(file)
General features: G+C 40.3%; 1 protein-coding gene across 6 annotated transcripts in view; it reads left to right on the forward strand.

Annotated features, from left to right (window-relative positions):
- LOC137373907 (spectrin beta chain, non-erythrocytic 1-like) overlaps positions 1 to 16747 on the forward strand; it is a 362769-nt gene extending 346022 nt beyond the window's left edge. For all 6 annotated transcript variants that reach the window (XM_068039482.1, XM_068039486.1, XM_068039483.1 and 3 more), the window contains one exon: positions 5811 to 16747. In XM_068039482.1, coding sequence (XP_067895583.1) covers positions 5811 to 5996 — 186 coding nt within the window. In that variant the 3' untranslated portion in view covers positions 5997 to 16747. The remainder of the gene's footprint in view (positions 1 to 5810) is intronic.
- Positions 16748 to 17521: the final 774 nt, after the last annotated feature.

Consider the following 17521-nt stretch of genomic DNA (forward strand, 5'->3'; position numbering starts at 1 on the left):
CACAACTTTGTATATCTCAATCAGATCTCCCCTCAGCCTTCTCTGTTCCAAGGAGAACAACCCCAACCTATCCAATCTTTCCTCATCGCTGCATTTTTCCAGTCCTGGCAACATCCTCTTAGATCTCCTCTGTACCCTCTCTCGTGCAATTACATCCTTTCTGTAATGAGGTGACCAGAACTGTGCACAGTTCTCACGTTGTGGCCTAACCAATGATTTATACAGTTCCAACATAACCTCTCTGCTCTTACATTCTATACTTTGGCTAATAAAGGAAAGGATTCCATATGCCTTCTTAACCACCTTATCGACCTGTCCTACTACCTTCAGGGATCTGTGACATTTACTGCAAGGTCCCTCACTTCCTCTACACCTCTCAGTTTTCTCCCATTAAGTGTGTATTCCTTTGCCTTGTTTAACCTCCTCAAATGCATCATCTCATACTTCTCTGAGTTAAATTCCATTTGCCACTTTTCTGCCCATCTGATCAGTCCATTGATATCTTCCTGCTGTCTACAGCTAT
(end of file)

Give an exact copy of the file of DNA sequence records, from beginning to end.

General features: G+C 40.3%; 1 protein-coding gene across 6 annotated transcripts in view; it reads left to right on the forward strand.

Annotated features, from left to right (window-relative positions):
- LOC137373907 (spectrin beta chain, non-erythrocytic 1-like) overlaps positions 1 to 16747 on the forward strand; it is a 362769-nt gene extending 346022 nt beyond the window's left edge. For all 6 annotated transcript variants that reach the window (XM_068039482.1, XM_068039486.1, XM_068039483.1 and 3 more), the window contains one exon: positions 5811 to 16747. In XM_068039482.1, coding sequence (XP_067895583.1) covers positions 5811 to 5996 — 186 coding nt within the window. In that variant the 3' untranslated portion in view covers positions 5997 to 16747. The remainder of the gene's footprint in view (positions 1 to 5810) is intronic.
- Positions 16748 to 17521: the final 774 nt, after the last annotated feature.

Consider the following 17521-nt stretch of genomic DNA (forward strand, 5'->3'; position numbering starts at 1 on the left):
CACAACTTTGTATATCTCAATCAGATCTCCCCTCAGCCTTCTCTGTTCCAAGGAGAACAACCCCAACCTATCCAATCTTTCCTCATCGCTGCATTTTTCCAGTCCTGGCAACATCCTCTTAGATCTCCTCTGTACCCTCTCTCGTGCAATTACATCCTTTCTGTAATGAGGTGACCAGAACTGTGCACAGTTCTCACGTTGTGGCCTAACCAATGATTTATACAGTTCCAACATAACCTCTCTGCTCTTACATTCTATACTTTGGCTAATAAAGGAAAGGATTCCATATGCCTTCTTAACCACCTTATCGACCTGTCCTACTACCTTCAGGGATCTGTGACATTTACTGCAAGGTCCCTCACTTCCTCTACACCTCTCAGTTTTCTCCCATTAAGTGTGTATTCCTTTGCCTTGTTTAACCTCCTCAAATGCATCATCTCATACTTCTCTGAGTTAAATTCCATTTGCCACTTTTCTGCCCATCTGATCAGTCCATTGATATCTTCCTGCTGTCTACAGCTAT